18. The method of claim 17, wherein said grid comprises grid points that are close enough together so that a defect anywhere on said mask can be repaired if the amplitude defect repair is only applied at one or more of said grid points.

19. The method of claim 18, wherein only the grid point number and crater depth need to be tracked.

20. The method of claim 13, wherein said repair zone comprises a phase-defect-repair zone.

21. The method of claim 20, wherein said repair zone is analyzed in detail either through simulations or measurements.

22. The method of claim 21, wherein the step of altering a portion of an absorber pattern comprises correcting the absorber post-patterning using a focused ion beam that allows the removal and deposition of absorber material.

23. The method of claim 20, wherein the step of altering a portion of an absorber pattern comprises correcting the absorber pattern layout prior to absorber patterning.

24. A method comprising compensating for a reflectance variation in mask blank, wherein said reflectance variation is a residual effect from performing a defect repair technique on said mask blank, wherein the step of compensating for a reflectance variation comprises altering a portion of an absorber pattern on the surface of said mask blank.

25. The method of claim 24, wherein said repair zone comprises a amplitude repair zone.

26. The method of claim 25, wherein the step of altering a portion of an absorber pattern comprises compensating for an overall drop of reflectance over said repair zone by narrowing said absorber pattern on said mask.

27. The method of claim 25, wherein the step of altering a portion of an absorber pattern comprises modifying said absorber pattern for a detailed reflectance variation across said repair zone.

28. The method of claim 25, wherein the step of altering a portion of an absorber pattern is performed on a grid.

29. The method of claim 28, wherein said grid comprises grid points that are close enough together so that a defect anywhere on said mask can be repaired if the amplitude defect repair is only applied at one or more of said grid points.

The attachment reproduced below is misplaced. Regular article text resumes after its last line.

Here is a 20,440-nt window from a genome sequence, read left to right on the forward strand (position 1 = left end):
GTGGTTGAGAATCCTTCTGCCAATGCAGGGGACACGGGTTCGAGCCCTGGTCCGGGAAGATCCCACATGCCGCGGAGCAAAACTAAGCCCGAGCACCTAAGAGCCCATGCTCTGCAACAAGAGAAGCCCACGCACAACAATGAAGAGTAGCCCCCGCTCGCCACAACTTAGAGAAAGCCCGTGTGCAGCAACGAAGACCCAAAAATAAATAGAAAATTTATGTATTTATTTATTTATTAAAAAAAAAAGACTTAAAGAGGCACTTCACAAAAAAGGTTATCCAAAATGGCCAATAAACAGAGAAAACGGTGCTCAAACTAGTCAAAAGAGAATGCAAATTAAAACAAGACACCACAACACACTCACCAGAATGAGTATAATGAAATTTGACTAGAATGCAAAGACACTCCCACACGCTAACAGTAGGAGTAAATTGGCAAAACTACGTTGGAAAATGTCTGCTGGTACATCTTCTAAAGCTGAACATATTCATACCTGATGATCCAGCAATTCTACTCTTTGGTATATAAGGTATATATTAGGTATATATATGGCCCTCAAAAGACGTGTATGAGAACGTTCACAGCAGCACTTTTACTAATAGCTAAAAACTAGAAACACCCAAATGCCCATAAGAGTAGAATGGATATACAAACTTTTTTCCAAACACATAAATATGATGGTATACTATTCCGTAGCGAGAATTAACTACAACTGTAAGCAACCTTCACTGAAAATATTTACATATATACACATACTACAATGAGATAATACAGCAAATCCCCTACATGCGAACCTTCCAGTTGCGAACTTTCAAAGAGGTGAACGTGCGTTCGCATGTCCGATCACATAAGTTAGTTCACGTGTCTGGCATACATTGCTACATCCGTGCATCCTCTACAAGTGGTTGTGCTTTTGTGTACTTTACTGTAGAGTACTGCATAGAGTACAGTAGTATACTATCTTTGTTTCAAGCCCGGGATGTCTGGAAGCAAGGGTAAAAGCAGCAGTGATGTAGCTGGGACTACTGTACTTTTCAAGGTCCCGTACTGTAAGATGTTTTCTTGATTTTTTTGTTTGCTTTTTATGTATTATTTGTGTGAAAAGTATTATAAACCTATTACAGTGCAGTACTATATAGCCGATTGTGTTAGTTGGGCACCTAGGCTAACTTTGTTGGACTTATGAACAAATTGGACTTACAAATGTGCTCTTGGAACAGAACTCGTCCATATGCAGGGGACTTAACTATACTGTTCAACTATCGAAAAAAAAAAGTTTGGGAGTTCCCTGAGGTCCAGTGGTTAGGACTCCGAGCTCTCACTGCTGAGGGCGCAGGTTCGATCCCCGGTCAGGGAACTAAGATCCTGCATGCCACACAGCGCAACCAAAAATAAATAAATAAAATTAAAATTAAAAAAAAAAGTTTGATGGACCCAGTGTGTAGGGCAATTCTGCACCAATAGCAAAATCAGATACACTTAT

30. The method of claim 29, wherein only the grid point number and crater depth need to be tracked.

31. The method of claim 24, wherein said repair zone comprises a phase-defect-repair zone.

32. The method of claim 31, wherein said repair zone is analyzed in detail either through simulations or measurements.

33. The method of claim 32, wherein the step of altering a portion of an absorber pattern comprises correcting the absorber post-patterning using a focused ion beam that allows the removal and deposition of absorber material.

34. The method of claim 31, wherein the step of altering a portion of an absorber pattern comprises correcting the absorber pattern layout prior to absorber patterning.

Description:

The United States Government has rights in this invention pursuant to Contract No. W-7405-ENG-48 between the United States Department of Energy and the University of California for the operation of Lawrence Livermore National Laboratory.

BACKGROUND OF THE INVENTION

1. Field of the Invention

The present invention relates to minimizing defects in the components produced by an extreme ultraviolet lithography (EUVL) system, and more specifically, it relates to a method for repairing defects in a EUVL mask-blank

2. Description of Related Art

Extreme ultraviolet (EUV) lithography is the top contender for next generation lithography in high-volume semiconductor manufacturing for the 32 nm node and beyond. It utilizes 13.4 nm radiation as the exposure light source and employs Mo—Si multilayer stacks as the reflector for both optic mirrors and mask blanks.

EUV mask blanks are fabricated by depositing a reflective Mo/Si multilayer film onto super-polished substrates. The coated substrate is commonly referred to as a mask blank. Subsequently, a patterned absorber layer is disposed on the surface of the reflective multilayer coating.

Localized defects in the Mo/Si multilayer can significantly alter the reflected field and introduce errors in the lithographically printed image. A defect is roughly categorized herein as being either an amplitude defect or a phase defect FIG. 1A illustrates an amplitude defect 10 located toward the top of the multilayer 12. A phase defect 14 is located toward the bottom of the multilayer stack 16, as shown in FIG. 1B. Both amplitude and phase defects lead to a distortion of the reflected light, inducing a severe variation of the line width in the printed image, where the smallest features of critical dimensions (CD) are affected most. This variation in line width potentially renders an integrated circuit unusable.